Our long Eid weekend was winding down and decided to cap the trip with a bus ride up to Jounieh; a bayside aspiring resort town located about 15 km north of Beirut. During the war the region was a safe haven for Christians. My impression was that it is more of a playground complete with a casino and a nightlife atmosphere evident by all the clubs and restaurants lining the streets. A passenger on our bus suggested that we pay a visit to the Virgin, meaning Our Lady of Lebanon aka Notre Dame du Liban-a bronze statue (painted white) situated on top of a steep hill overlooking the town and bay. He pointed out the most direct way to her was by taking the mono-cable gondola lift which is like a slow moving enclosed ski lift crossing over roads, a highway, and in-between people’s apartments (voyeurism with a twist). Not only am I’m terrified of heights, but enclosed spaces have been known to induce the occasional panic attack. Think of it as a buy one disorder get the second one free kind of Sunday afternoon.
The end of the line
The bus dropped us off on the side of the highway because that is how the transportation system rolls-you can get picked up and dropped off anywhere you want along a route. The trick was finding how to get to the other side. A friendly restaurant owner directed us towards an underpass. Once we arrived at the entrance to the gondola it quickly became the all too familiar dreaded feeling of waiting in line at a supermarket in Egypt, completely uncivilized. Fortunate for us, Ana and I befriended a couple of locals and we created an alliance keeping the infidels at bay and preserving the concept of a line with operation “wait your damn turn!”
On the trip up
The line was long, almost an hour to purchase ticket plus an additional thirty minutes to get to the lift. Another passenger in queue fainted just moments before our gondola arrived, it was good boost to get my anxiety firing on all pistons. When our car arrived, we boarded and I immediately closed my eyes for the duration of the ride. I lied, I took an occasional peek at the surrounding scenery, especially into stranger’s apartments…kidding. The crescent shaped bay was stunning; it was the million-dollar view. Awaiting our arrival was the Virgin along with thousands of other thrill-ride jockeys and curiosity seekers. Our visit on the summit was short and sweet. We entertained the thought of returning to the bottom via a taxi until we learned a new pair of new sneakers might cost less. The trip back down was cake, we were slightly amused by passengers in passing baskets yelling random statements at us.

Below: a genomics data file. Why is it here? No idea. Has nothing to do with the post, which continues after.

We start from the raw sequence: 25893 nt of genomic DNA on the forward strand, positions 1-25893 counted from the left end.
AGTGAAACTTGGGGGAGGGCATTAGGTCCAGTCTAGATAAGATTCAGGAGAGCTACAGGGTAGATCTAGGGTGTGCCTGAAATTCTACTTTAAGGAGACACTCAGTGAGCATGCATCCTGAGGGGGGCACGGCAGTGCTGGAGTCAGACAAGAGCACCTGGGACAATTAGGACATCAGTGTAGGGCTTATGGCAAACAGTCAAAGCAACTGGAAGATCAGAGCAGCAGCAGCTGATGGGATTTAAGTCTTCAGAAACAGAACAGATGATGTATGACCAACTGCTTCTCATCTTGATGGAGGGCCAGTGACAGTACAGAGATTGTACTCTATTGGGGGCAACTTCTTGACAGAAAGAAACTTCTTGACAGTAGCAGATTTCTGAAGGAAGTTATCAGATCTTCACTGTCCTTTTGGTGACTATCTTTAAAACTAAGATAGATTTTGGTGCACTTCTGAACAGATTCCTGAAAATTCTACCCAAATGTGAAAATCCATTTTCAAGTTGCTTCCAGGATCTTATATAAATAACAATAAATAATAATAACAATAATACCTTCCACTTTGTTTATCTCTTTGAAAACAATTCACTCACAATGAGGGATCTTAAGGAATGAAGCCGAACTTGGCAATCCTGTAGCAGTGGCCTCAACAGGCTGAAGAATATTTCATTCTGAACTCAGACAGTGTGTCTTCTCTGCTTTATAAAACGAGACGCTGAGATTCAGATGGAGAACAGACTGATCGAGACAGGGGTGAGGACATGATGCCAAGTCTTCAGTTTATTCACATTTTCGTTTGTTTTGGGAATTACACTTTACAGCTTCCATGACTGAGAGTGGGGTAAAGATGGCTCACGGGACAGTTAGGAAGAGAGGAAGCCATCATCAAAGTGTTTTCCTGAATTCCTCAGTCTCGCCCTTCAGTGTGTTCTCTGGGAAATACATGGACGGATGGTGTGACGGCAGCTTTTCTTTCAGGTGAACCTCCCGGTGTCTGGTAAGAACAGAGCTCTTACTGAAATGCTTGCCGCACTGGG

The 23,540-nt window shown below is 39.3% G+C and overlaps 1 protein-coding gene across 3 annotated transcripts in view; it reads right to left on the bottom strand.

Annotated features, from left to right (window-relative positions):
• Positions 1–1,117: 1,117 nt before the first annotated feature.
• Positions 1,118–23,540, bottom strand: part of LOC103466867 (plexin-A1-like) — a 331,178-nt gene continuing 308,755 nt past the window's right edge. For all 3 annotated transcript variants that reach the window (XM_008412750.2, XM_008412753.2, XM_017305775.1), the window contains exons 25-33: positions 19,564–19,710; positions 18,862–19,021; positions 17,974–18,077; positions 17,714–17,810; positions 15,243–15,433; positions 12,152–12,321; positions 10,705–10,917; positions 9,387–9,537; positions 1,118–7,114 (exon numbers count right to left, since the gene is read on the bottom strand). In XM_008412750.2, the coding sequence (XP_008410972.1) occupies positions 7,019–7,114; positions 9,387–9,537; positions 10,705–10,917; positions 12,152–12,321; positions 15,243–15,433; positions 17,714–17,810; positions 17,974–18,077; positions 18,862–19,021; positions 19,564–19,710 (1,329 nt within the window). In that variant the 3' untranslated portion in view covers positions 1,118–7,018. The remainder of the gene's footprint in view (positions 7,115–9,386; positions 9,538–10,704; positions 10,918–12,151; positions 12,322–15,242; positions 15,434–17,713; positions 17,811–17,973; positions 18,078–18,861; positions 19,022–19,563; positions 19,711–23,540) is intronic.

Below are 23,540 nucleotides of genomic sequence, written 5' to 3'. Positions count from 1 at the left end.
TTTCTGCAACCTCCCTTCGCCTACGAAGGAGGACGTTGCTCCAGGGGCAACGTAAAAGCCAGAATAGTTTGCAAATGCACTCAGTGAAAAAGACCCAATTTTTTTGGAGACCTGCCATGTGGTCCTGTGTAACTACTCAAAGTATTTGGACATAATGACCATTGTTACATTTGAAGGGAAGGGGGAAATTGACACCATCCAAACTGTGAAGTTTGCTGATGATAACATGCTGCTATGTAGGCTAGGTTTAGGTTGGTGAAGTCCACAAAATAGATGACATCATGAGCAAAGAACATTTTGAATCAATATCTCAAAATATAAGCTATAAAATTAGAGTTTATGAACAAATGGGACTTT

Notre Dame du Liban
I chatted with my friend Patrick back in CA who once upon a time was a bona fide citizen of Beirut. He related his experience of going to see the Virgin in a car as scout badge worthy overcoming the trials of hairpin curves up and down the mountain. After some research I learned a bit of folklore that “unmarried” couples take advantage of the gondola to enjoy some intimate time together in the nine or so minutes it takes to get from point A to point B. Consider the above statement in the context of living in the Middle East where it is next to impossible for an unmarried couple to check into a hotel together. Sometimes you have to applaud people’s problem solving abilities.
Checking out the neighbors
Ana ensuring our safe landing
We returned from Jounieh hitting Beirut’s enormous indoor shopping center. I found a pair of shoes and lottery scratchers in Arabic. The supermarket inside the mall was giving out samples of wine, liqueurs, and yogurt.